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anti-social Tyrannosaurs



First may I explain my background briefly. I am 39, not in paleontology, and
have been auditing this list for 2 months. I am currently changing careers
from management to computer programming and love this list. I have read
10-15 books on dinosaurs and
have never had an adult conversation about dinos with anyone who had any
real knowledge about them. So thanks to all who have been an oasis for this
interest of mine with their ideas and discussions in a public format. I had
been dependent on CNN and USA Today for any new info and this list has cost
me valuable study time,
but I look forward to scanning the posts and need my nightly dino-fix
nightly now.
   I believe tyrannosaurs may have lived in mixed social groups and that
they probably exercised several social strategies during their long tenure
on earth. The environmental pressures that drive both evolution and behavior
would probably have shifted the best survival strategies  during the
millions of years of their existence.
The best  times tend to promote more social ties and ecological stresses
usually break down or reduce social bonds.
   With the following premises (for you DR. Holtz)  I will try to elaborate
more. Again my apologies if this is too non-professional. I have given this
some thought over the last few years though. I'll try to avoid the basal
premises.
   1. Large herds of herbivores probably gathered, if not year round, then
for mating/birthing or migratory purposes. The herds would have devastated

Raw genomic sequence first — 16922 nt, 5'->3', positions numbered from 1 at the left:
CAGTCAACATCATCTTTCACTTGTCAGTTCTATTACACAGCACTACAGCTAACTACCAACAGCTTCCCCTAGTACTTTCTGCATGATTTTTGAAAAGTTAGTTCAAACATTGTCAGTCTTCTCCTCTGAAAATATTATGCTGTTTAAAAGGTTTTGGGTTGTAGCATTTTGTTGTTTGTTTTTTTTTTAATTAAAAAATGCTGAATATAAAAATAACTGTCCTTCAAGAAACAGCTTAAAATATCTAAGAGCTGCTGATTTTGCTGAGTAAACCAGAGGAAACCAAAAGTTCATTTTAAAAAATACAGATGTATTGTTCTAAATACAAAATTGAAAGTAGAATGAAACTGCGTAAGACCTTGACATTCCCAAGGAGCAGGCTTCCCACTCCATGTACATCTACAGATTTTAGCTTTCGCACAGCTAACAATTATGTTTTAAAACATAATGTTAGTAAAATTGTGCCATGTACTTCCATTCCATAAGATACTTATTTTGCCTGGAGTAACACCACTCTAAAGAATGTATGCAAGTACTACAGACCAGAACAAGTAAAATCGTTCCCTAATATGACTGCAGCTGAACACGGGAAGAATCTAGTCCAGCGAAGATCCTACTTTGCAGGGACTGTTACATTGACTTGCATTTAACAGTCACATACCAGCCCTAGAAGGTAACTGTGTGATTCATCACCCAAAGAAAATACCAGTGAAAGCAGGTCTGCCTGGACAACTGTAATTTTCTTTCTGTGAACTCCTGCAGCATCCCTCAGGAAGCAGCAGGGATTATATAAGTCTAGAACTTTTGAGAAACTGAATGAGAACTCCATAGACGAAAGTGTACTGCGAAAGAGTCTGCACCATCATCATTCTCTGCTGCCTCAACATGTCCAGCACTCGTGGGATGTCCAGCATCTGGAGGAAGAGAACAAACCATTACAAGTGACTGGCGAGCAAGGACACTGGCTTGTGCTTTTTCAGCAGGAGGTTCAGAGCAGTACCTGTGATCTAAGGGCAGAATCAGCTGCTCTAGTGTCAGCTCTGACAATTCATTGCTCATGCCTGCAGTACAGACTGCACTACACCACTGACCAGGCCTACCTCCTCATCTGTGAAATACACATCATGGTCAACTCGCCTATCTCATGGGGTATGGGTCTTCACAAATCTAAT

the local resources of plant life rapidly, even assuming the vegetation
regenerated rapidly. Is there any modern plants which could regenerate
rapidly enough to support the tonnage estimated in these herds(botanists
insert help here please).So these herds would have
been forced to have a mobile feeding strategy that was affected by many
factors such as location and abundance of other herbivores using the same
food sources, ability to travel effectively, and many others. The balance
between available food and consumers will always regulate the maximum number
of herbivores and their sizes and species viability,such as gene pool,
ability to reach breeding age, and the environments to raise young
efficiently(it is useless to live in an area which provides abundant food
and water if your young cannot survive predation or climatic pressures).
Given the  probable migration of these herds, then at least some of the
predators probably also followed them. But which ones? The  tyrannosaurs
were one of if not the top predator in the late cretaceous. Would that
affect whether or not they migrated? Because I believed they scavenged first
and hunted second (why risk injury needlessly)
the lower food available might have forced some to follow the herds, but not
all. I do not think all herbivores migrated, only those which could not
effectively compete in an ecosystem of lowered resources, or herbivores who
migrated for other reasons like climate and reproduction. So it seems likely
to me that along with resident herbivores
there would be predators or at least scavengers.
   So which predators may have followed the herds? I believe, like most
things, the answer is not binary(either migratory or non-migratory) but a
combination. The most logical scenario to me is this. The regional herbivore
population is very dynamic, depending on the plant life available. As the
region becomes depleted of food, the least proficient species at finding
nutrition in this more competitive ecosystem move on. The hardier (or
non-migratory for other reasons) herbivores remain. The predators undergo
similar adaptations to the ecosystem. The predators most likely to remain
would be those who competed effectively in these leaner times. The top
scavenger/predator would have varied strategies because it was the top
scav/pred
and could dictate regional strategies for lesser carnivores. If the lean
times could support part but not all of the top predators (assuming
tyrannosaur for this discussion)
of a population, then within a genus or species, which animals migrated and
which remained?
   The problem of what did a baby tyrannosaur need to develop is now